QWB Good for capturing change in primarily healthy populations. Lacking on mental health, may overweight minor conditions.
WHOQoL Very strong cross-cultural validity. Correlated with groups with clinical variations in health. Smaller evidence base.
PROMIS GHS Good internal consistency, responsiveness and correlation with other instruments. Smaller evidence base.


The SF-36 had a very large evidence base and performed as well as, or better than, the other instruments in most of the psychometric domains we considered. It was noted to be reliable (Gandek et al. 2004; Haywood et al. 2005), to be comprehensive in its coverage of various aspects of health (Haywood et al. 2005; Ware 2000) and for having strong content validity, which indicates that it taps into the domains it proposes to examine (Butterworth and Crosier 2004; Gandek et al. 2004; Hays et al. 2009; Skevington et al. 2004; Ware 2000). Its strong score in the responsiveness category, indicating the ability to detect change when it was known to have occurred or differences between groups known to vary in health status, suggested that it would be better suited for evaluation studies than some of the other instruments (Anderson et al. 1996; Bouchet et al. 2000; Hays et al. 2009; Kopec and Willison 2003; McHorney and Tarlov 1995; Ware 2000). PROMIS-GHS also performed well in most categories, demonstrating good internal consistency, construct validity and responsiveness. However, the evidence base is smaller, in part due to its more recent development (Hays et al. 2009). While the WHOQoL-BREF did not perform as well as the SF-36 in some domains, and had a smaller evidence base, it did have stronger evidence for cross-cultural validity than any of the other instruments (Skevington et al. 2004).

Several limitations were noted for the remaining instruments. Both the HUI3 and QWB-SA were reported to be lacking in their coverage of mental health (Brazier et al. 1999; Coons et al. 2000). While the NHP does perform well in populations with major burdens of disease, and may be more responsive than the SF-36 in those groups, it may be less relevant for general population samples with lower burdens of disease (Haywood et al. 2005; Wiklund 1990). The response format of the QWB-SA is problematic for detecting changes in severity of illness, and may overweight minor health conditions such as wearing eyeglasses (Brazier et al. 1999). Finally, we found the evidence base for the AQoL-8D to be smaller than some of the other instruments we considered, despite it being in use for over 10 years, which has also been noted by other authors (Hawthorne and Richardson 2001). The limited psychometric information uncovered relating to AQoL-8D may have been due in part to the rapid review methodology.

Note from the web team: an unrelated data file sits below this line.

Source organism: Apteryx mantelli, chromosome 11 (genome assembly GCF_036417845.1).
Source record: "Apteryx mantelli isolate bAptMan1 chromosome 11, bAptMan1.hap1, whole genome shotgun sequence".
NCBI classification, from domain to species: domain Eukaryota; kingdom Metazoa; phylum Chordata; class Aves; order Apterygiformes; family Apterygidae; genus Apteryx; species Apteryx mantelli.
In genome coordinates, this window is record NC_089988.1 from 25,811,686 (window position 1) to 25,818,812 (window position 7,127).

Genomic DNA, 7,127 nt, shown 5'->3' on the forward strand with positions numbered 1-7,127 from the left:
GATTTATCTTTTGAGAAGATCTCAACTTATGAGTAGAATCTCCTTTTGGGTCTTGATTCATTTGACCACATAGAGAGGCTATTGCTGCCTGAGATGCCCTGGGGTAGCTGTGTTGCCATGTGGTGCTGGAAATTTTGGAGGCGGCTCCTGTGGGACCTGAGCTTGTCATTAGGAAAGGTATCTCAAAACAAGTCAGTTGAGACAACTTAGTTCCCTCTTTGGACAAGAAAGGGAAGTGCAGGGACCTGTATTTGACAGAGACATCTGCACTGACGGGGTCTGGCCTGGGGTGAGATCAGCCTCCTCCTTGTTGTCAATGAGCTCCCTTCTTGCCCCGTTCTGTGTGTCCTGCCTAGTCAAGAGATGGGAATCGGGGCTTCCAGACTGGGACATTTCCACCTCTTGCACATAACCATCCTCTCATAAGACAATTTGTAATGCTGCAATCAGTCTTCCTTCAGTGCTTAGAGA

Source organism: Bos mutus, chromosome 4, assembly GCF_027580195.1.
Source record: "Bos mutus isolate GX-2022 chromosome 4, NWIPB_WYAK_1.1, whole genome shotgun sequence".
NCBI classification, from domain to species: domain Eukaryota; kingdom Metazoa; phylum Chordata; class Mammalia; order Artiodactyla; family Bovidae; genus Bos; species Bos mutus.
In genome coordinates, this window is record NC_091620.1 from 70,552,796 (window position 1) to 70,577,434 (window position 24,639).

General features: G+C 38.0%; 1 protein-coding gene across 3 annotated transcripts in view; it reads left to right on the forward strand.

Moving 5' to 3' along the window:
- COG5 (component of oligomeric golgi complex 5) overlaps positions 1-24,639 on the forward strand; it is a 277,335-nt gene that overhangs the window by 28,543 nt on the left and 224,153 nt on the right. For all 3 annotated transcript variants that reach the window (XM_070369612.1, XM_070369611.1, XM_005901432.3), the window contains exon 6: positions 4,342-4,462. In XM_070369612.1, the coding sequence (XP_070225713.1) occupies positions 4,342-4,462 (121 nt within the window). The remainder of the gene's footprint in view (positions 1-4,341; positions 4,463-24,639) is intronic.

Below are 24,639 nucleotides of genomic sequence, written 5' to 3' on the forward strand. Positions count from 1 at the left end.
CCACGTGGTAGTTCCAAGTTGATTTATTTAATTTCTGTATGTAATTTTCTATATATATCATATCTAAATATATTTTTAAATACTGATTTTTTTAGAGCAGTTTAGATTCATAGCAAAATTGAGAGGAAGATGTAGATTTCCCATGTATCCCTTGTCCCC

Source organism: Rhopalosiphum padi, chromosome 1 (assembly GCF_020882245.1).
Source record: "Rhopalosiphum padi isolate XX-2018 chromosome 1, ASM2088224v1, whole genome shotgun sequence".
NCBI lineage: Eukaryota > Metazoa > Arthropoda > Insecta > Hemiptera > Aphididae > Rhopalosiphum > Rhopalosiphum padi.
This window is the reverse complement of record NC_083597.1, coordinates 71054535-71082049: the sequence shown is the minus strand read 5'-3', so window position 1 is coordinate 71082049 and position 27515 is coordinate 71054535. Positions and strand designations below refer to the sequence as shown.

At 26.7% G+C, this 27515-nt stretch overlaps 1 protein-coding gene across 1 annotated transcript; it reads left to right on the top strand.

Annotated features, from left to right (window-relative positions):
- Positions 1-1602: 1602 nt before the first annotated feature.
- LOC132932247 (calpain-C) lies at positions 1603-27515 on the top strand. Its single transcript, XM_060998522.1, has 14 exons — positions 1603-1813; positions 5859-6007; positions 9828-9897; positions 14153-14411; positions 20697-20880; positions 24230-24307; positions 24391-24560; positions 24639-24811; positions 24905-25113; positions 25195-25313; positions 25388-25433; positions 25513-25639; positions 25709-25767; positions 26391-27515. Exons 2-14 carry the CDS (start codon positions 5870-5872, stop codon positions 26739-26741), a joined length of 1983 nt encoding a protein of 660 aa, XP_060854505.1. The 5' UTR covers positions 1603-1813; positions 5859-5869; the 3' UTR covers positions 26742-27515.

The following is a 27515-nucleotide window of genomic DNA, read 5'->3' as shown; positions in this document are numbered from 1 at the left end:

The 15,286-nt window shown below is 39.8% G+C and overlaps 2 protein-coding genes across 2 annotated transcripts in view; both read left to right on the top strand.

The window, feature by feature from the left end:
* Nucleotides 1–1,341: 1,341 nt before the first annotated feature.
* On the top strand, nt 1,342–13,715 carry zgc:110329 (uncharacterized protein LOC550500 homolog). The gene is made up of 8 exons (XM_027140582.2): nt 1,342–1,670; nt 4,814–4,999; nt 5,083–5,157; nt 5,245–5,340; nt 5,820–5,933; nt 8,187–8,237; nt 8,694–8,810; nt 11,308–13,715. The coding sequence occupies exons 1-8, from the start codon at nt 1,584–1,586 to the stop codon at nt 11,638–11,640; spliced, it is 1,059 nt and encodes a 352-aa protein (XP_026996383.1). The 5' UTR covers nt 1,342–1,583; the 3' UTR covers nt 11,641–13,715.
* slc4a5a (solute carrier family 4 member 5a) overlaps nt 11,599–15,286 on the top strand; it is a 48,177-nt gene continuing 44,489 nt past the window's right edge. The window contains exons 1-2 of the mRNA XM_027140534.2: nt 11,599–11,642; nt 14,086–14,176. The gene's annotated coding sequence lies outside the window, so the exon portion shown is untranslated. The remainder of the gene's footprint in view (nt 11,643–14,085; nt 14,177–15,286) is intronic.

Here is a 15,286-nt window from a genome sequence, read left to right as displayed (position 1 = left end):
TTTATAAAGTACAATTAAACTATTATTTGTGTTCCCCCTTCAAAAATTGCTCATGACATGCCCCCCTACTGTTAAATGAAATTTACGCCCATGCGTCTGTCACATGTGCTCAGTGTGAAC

In several cases, the evidence reported in the papers reviewed may have provided useful information that was not part of the COSMIN scoring framework. An example of this is cross-cultural validity. The WHOQoL-BREF, which prioritized cross-cultural validity during its initial development, performed best in this category. This instrument has been systematically evaluated in many different contexts, and only a few meaningful differences have been noted (Skevington et al. 2004). Both the EQ-5D and HUI are used in different cultural and linguistic contexts. The SF-36 is also widely used in many contexts, and some evidence of validation across different groups (using differential item functioning analysis) has been reported for both the SF-36 and SF-12 (Ford et al. 2001; Gandek et al. 2004). The NHP had positive evidence in terms of how it was developed and its widespread use (Anderson et al. 1996; Coons et al. 2000), but one review noted potential differences between how the instrument functions in French versus English (Anderson et al. 1996). There was no information on the cross-cultural validity of the QWB-SA, PROMIS and the AQoL.

Review of other performance attributes

In terms of domain coverage, Figure 2 provides a summary of our data. While the number of questions in each domain varied across instruments, all of our candidate instruments included questions that assessed physical and mental health. Questions regarding social health were absent from the HUI3, and questions on general health were absent from the HUI3, AQoL-8D and NHP.